In summary , nicotine dependence, as measured by the FTQ, seems to be a risk factor for cancer in smokers. Such results need to be confirmed in prospective studies that include not only other risk factors, but also address populations with a single type of cancer.

 

REFERENCES

1. Zheng T, Holford T, Chen Y, Jiang P, Zhang B, Boyle P. Risk of tongue cancer asssociated with tobacco smoking and alcohol consumption:a case-control study. Oral Oncol. 1997;33(2):82-5.        [ Links ]

2. Spitz MR, Fueger JJ, Goepfert H, Hong WK, Newell GR. Squamous cell carcinoma of the upper aerodigestive tract. A case comparison analysis. Cancer. 1988;61(1):203-8.        [ Links ]

3. Peto R, Darby S, Deo H, Silcocks P, Whitley E, Doll R. Smoking, smoking cessation, and lung cancer in the UK since 1950:combination of national statistics with two case-control studies. Bmj. 2000;321(7257):323-9.        [ Links ]

4. Osann KE, Lowery JT, Schell MJ. Small cell lung cancer in women:risk associated with smoking, prior respiratory disease, and occupation. Lung Cancer. 2000;28(1):1-10.        [ Links ]

5. Fuchs CS, Colditz GA, Stampfer MJ, Giovannucci EL, Hunter DJ, Rimm EB et al. A prospective study of cigarette smoking and the risk of pancreatic cancer. Arch Intern Med. 1996;156(19):2255-60.        [ Links ]

6. Cinciripini PM, Hecht SS, Henningfield JE, Manley MW, Kramer BS. Tobacco addiction:implications for treatment and cancer prevention. J Natl Cancer Inst. 1997;89(24):1852-67.        [ Links ]

7. Shields PG. Molecular epidemiology of smoking and lung cancer. Oncogene. 2002;21(45):6870-6.        [ Links ]

8. Da Costa CL, Younes RN, Lourenco MT. Stopping smoking:a prospective, randomized, double-blind study comparing nortriptyline to placebo. Chest. 2002;122(2):403-8.        [ Links ]

9. Jimenez-Ruiz CA, Masa F, Miravitlles M, Gabriel R, Viejo JL, Villasante C, et al. Smoking characteristics:differences in attitudes and dependence between healthy smokers and smokers with COPD. Chest. 2001;119(5):1365-70.        [ Links ]

10. Mikami I, Akechi T, Kugaya A, Okuyama T, Nakano T, Okamura H, et al. Screening for nicotine dependence among smoking-related cancer patients. Jpn J Cancer Res. 1999;90(10):1071-5.        [ Links ]

11. Seersholm N, Nielsen NH, Tonnesen P. Self-reported smoking habits, biochemical markers, and nicotine dependence in a sample of the Danish population. J R Soc Health. 1999;119(2):92-6.        [ Links ]

12. vonAmmon Cavanaugh S, Wettstein RM. Emotional and cognitive dysfunction associated with medical disorders. J Psychosom Res. 1989;33(4):505-14.        [ Links ]

13. Massie MJ, Popkin MK. Depressive disorders in Psycho-Oncology. Holland JC. Oxford University Press. 1998:518-540.        [ Links ]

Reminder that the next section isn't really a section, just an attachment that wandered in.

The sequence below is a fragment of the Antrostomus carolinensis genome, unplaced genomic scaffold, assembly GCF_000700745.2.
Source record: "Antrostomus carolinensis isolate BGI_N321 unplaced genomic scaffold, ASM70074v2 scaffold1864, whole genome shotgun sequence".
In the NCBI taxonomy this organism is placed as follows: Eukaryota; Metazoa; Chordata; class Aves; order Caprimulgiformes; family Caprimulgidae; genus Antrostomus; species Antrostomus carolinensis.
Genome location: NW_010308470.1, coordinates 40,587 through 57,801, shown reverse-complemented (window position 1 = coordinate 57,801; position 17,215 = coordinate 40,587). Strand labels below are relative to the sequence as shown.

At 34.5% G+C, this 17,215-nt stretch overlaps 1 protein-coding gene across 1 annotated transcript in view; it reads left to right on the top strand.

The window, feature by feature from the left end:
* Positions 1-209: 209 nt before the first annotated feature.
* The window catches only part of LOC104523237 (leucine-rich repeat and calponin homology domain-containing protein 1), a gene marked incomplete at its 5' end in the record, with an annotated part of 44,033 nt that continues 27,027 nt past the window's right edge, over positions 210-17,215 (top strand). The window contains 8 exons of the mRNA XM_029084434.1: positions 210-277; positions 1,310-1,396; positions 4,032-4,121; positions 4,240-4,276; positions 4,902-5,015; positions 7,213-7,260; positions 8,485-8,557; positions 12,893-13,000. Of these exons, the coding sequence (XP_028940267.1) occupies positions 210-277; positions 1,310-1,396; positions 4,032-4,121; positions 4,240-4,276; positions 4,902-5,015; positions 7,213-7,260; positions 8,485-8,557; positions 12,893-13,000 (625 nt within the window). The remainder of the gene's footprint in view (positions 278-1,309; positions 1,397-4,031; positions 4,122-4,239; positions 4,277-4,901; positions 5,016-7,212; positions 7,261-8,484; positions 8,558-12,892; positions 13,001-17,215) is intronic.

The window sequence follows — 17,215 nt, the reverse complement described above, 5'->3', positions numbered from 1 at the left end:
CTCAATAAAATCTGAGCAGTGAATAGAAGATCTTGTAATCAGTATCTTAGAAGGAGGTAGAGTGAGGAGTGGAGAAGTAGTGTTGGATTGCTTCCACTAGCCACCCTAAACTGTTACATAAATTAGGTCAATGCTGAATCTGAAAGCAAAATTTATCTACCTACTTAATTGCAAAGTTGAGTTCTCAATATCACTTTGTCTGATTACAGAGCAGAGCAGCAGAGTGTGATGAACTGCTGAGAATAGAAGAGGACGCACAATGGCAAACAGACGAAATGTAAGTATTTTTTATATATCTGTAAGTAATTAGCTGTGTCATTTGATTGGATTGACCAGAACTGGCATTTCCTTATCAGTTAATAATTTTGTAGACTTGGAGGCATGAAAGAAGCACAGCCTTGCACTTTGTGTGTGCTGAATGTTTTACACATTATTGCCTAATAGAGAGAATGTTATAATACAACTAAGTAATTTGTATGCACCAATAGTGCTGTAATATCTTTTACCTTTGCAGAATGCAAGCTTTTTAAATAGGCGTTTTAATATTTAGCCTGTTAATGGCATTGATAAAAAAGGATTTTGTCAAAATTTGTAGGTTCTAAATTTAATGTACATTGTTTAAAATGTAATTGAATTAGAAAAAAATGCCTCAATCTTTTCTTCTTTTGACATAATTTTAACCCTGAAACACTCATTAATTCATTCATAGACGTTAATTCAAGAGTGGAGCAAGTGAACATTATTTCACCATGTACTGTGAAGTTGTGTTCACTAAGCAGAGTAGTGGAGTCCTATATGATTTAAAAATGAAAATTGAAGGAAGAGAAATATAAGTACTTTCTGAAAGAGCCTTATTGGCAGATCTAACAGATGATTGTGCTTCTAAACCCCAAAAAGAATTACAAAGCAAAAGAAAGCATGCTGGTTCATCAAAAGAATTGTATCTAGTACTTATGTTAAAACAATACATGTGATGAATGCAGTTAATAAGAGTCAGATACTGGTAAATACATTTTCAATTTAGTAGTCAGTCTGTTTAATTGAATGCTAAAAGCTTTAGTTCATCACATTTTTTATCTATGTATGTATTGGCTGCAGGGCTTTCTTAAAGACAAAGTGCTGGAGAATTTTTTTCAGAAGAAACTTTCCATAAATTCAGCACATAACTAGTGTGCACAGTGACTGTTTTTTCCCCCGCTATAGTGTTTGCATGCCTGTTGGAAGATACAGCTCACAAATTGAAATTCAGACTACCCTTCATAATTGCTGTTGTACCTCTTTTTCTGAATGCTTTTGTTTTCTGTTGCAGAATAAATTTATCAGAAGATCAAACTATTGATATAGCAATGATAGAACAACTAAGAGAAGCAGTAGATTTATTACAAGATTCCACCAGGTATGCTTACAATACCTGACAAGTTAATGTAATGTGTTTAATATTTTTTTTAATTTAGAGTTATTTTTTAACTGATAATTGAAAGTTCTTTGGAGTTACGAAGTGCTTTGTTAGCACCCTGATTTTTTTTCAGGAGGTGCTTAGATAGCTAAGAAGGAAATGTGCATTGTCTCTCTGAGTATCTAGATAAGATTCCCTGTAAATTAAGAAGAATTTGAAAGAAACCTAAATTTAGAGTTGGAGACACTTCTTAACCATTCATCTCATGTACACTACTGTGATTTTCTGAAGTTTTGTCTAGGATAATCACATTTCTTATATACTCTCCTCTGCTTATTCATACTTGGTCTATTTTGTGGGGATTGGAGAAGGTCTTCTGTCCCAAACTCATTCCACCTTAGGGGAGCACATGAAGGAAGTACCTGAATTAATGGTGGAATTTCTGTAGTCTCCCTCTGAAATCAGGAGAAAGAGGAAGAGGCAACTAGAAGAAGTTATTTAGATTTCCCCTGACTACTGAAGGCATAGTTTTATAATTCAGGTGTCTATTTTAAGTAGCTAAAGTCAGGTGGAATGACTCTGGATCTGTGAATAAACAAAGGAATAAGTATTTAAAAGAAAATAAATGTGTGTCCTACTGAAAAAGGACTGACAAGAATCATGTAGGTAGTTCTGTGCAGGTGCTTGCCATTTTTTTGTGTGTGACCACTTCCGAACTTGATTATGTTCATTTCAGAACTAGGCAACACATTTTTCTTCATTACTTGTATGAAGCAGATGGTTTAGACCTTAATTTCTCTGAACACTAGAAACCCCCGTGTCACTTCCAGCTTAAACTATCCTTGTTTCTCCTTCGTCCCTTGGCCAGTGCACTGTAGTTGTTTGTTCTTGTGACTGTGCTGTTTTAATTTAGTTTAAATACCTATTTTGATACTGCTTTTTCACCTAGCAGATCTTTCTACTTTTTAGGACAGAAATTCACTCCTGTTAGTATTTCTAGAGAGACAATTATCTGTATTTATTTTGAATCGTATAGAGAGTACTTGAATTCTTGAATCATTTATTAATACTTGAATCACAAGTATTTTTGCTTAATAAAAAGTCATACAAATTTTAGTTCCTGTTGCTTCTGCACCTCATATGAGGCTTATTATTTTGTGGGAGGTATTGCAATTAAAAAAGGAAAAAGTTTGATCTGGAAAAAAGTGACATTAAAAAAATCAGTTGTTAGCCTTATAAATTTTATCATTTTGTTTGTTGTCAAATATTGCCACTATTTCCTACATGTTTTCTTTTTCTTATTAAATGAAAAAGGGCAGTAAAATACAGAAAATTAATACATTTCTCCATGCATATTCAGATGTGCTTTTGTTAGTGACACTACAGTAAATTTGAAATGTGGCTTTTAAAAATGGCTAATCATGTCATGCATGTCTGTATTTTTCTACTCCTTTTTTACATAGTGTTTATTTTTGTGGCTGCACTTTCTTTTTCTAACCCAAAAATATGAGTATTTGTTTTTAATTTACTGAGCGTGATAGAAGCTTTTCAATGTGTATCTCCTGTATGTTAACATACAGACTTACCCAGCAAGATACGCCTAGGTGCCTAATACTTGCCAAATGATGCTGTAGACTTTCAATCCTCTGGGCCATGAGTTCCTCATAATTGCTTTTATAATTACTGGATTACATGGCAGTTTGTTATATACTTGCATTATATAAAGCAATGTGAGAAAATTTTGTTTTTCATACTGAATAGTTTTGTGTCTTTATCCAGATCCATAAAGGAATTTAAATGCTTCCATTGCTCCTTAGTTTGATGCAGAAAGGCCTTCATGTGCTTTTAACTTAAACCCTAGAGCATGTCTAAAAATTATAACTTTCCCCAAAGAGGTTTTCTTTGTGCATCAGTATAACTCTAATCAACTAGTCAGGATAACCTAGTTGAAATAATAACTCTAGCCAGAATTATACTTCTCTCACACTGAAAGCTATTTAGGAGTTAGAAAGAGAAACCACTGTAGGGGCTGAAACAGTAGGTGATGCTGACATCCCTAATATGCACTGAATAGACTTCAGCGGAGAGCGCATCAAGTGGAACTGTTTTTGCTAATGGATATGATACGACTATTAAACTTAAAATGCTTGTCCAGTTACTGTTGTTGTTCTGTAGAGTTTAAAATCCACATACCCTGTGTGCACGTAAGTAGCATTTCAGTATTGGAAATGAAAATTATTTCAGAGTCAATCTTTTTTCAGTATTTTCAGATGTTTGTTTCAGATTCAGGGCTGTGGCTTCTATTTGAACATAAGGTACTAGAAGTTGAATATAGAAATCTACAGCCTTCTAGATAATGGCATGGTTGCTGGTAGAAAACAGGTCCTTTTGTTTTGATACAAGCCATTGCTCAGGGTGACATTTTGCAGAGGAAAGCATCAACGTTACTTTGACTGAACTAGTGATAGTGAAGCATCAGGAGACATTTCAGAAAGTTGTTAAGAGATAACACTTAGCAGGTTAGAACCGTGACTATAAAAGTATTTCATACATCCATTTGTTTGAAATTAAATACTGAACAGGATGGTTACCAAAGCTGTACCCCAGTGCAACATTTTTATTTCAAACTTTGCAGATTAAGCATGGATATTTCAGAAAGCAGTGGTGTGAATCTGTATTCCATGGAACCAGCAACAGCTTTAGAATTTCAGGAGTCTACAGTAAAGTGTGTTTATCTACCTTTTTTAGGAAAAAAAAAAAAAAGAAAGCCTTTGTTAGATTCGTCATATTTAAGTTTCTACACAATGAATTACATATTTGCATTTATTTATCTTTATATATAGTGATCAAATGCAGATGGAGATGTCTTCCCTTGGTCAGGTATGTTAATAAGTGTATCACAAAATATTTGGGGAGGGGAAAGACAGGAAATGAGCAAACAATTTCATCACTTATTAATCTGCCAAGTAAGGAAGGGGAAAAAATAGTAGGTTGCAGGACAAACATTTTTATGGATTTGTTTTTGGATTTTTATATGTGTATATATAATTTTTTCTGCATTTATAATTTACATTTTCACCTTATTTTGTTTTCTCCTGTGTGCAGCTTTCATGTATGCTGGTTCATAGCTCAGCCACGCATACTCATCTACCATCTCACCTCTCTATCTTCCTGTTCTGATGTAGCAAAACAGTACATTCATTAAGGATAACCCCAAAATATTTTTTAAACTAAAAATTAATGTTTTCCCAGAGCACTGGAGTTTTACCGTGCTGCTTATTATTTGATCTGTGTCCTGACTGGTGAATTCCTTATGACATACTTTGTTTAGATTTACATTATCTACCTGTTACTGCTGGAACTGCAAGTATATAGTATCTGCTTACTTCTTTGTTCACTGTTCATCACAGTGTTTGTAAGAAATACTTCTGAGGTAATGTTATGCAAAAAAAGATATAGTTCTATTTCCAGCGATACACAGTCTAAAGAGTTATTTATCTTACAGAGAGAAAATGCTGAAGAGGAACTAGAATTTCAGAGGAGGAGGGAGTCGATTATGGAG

14. Breslau N, Kilbey MM, Andreski P. Nicotine dependence and major depression. New evidence from a prospective investigation. Arch Gen Psychiatry. 1993;50(1):31-5.        [ Links ]

15. Schnoll RA, Zhang B, Rue M, Krook JE, Spears WT, Marcus AC, et al. Brief physician-initiated quit-smoking strategies for clinical oncology settings:A trial coordinated by the Eastern Cooperative Oncology Group. J Clin Oncol. 2003;21:355-365.        [ Links ]

16. Pomerleau CS, Carton SM, Lutzke ML, Flessland KA, Pomerleau OF. Reliability of the Fagerstrom Tolerance Questionnaire and the Fagerstrom Test for Nicotine Dependence. Addict Behav. 1994;19(1):33-9.        [ Links ]

17. Pomerleau CS, Pomerleau OF, Majchrzak MJ, Kloska DD, Malakuti R. Relationship between nicotine tolerance questionnaire scores and plasma cotinine. Addict Behav. 1990;15(1):73-80.        [ Links ]

18. Etter JF, Vu Duc T, Perneger TV. Saliva cotinine levels in smokers and nonsmokers. Am J Epidemiol. 2000;151(3):251-8.        [ Links ]

19. Stanton WR, McClelland M, Elwood C, Ferry D, Silva PA. Prevalence, reliability and bias of adolescents' reports of smoking and quitting. Addiction. 1996;91(11):1705-14        [ Links ]

20. Westman EC, Behm FM, Rose JE. Smoking behavior on the first day of a quit attempt predicts long-term abstinence. Arch Intern Med. 1997;157(3):335-40.        [ Links ]

21. Dale LC, Glover ED, Sachs DP, Schroeder DR, Offord KP, Croghan IT, et al. Bupropion for smoking cessation :predictors of successful outcome. Chest. 2001;119(5):1357-64.        [ Links ]

22. Breslau N, Johnson EO. Predicting smoking cessation and major depression in nicotine-dependent smokers. Am J Public Health. 2000;90(7):1122-7.        [ Links ]

 

 

Received for publication on October 25, 2004.
Accepted for publication on March 07, 2005.

Creative Commons License All the contents of this journal, except where otherwise noted, is licensed under a Creative Commons Attribution License